It’s the Economics, Stupid!

Recent news reports have noted that as gasoline prices have risen, the President’s popularity has declined commensurately. From a practical point of view this makes no sense, because the President has absolutely no control over energy prices.  He can’t even reduce or increase taxes on gasoline unless the Congress passes legislation, and he certainly can’t set gasoline prices.

In economic terms, crude oil and gasoline are what are known as fungible commodities, that is, there’s no price distinction between light crude from the United States, Saudi Arabia, or elsewhere.  The only price differential in the marketplace is the transport cost from the point of production, and since Middle East oil has a lower cost of production, in most cases, transportation costs don’t affect the price of crude, only the price of refined gasoline. What that means, among other things, is that “Drill, Baby, drill!” isn’t going to make a measurable difference in gasoline prices. In fact, as U.S. production of oil has increased over the last few years, it’s made no appreciable impact on gasoline prices because world-wide demand has increased and will continue to increase as countries such as India and China build and use more cars and trucks.

The only time in the last 60 years when a President attempted to control gasoline prices was during the Nixon administration when Nixon imposed price controls [through legislation he requested and Congress passed].  The result was a disaster.  Because oil companies could not pass on the costs of higher-priced crude oil, they stopped buying and producing it because to do so meant losing money on every barrel of higher-priced oil.  The result was gasoline lines blocks long all over the nation and fuel shortages.

On the other hand, North America is literally awash in natural gas at present.  Interestingly enough, even though natural gas prices are close to all-time lows, which means that most homes heated by natural gas have seen real heating costs decline, this doesn’t seem to translate into greater political approval for the President or anyone else.

What continues to be overlooked in the debate over Romneycare/Obamacare [The Affordable Health Care Act] is the issue of “transferred costs.”  Because hospitals are essentially required to provide health care for those who need it, the costs involved in providing such care to those unable to pay have to be “transferred” to someone else – or the hospitals would go broke. Because doctors can refuse to provide services to those who cannot pay, the uninsured overuse hospital health care, especially at hospital emergency rooms, and that drives up health care costs. Because they cannot pay, the hospitals transfer costs to other paying patients, or their insurance companies, or governments. There are two classes of uninsured – those who could afford insurance and choose not to pay for it and those who either cannot get it or cannot afford it.  The thought behind the Affordable Health Care Act was to provide insurance to those who could not afford it and require those who could to purchase insurance or pay penalties, thus addressing the cost issue and theoretically redistributing health care away from overuse of expensive hospital facilities.  Regardless of whether one agrees with the Act or not, the driving force was the accelerating cost of health care and the economics behind it – and, so far as I can see, none of the opponents of the Act have come up with a viable and workable way of addressing those economics.  They don’t want to require universal insurance; they don’t want a single payer system; they oppose any cost-cutting measures that will make a real difference; and they don’t want to deny health care to anyone. Under those parameters, health care costs in the U.S. will continue to rise, even though they’re the highest of any developed nation… and our health is below average.  The issue is economics, and no one wants to confront that reality.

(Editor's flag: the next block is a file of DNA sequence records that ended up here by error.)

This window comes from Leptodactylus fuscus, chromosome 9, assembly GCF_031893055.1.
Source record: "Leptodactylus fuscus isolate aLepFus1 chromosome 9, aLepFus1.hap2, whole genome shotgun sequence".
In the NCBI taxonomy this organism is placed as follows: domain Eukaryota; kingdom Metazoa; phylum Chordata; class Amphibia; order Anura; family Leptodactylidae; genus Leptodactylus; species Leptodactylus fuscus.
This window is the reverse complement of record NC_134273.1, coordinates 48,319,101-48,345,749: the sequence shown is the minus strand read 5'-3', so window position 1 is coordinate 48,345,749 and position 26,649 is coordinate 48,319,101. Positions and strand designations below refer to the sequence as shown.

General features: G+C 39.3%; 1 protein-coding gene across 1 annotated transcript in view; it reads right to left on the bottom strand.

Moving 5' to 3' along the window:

Whether it’s gasoline or health care prices…it’s so much easier to cast stones… especially at politicians, and especially when they deserve blame for other things.  But right now, on too many economic issues, people are blaming politicians, and politicians are trying to blame anyone else… and none of them want to look at the economics.

 

 

 

18 Responses to “It’s the Economics, Stupid!”

  1. Jack says:

    Its just like everything else in politics, no one has the spine to do the things that need to be done. Just shuffle along and hope things get better. A recipe for disaster. Wars always begin because of economics, and we are headed for one.

  2. Chad says:

    The argument that more crude produced in the USA does not affect prices one bit completely ignores the volitability aspect of our currect sources. A substantial find in a secure country will lower prices compared to a find or a source in risky Nigeria or one of the Stans simply because the speculators will not be as nervous about the source going to war or nationalizing the production.

    Also, more local production would not alter the price but the petrodollars would go to locals rather then shieks or dictators.

    • Daze says:

      @Chad, the problem is that World Oil Demand http://omrpublic.iea.org/world/wb_wodem.pdf is currently exceeding World Oil Supply http://omrpublic.iea.org/world/wb_wosup.pdf. This means prices will rise until growth in WOD is choked off by the higher price – i.e. it gets expensive enough to travel/run your factory that some of us actually stop doing it instead of grumbling. On the basis of the last time these graphs crossed (just before the GFC), that equates to WTLI trading at around $150pb, which you can expect around September on current trends.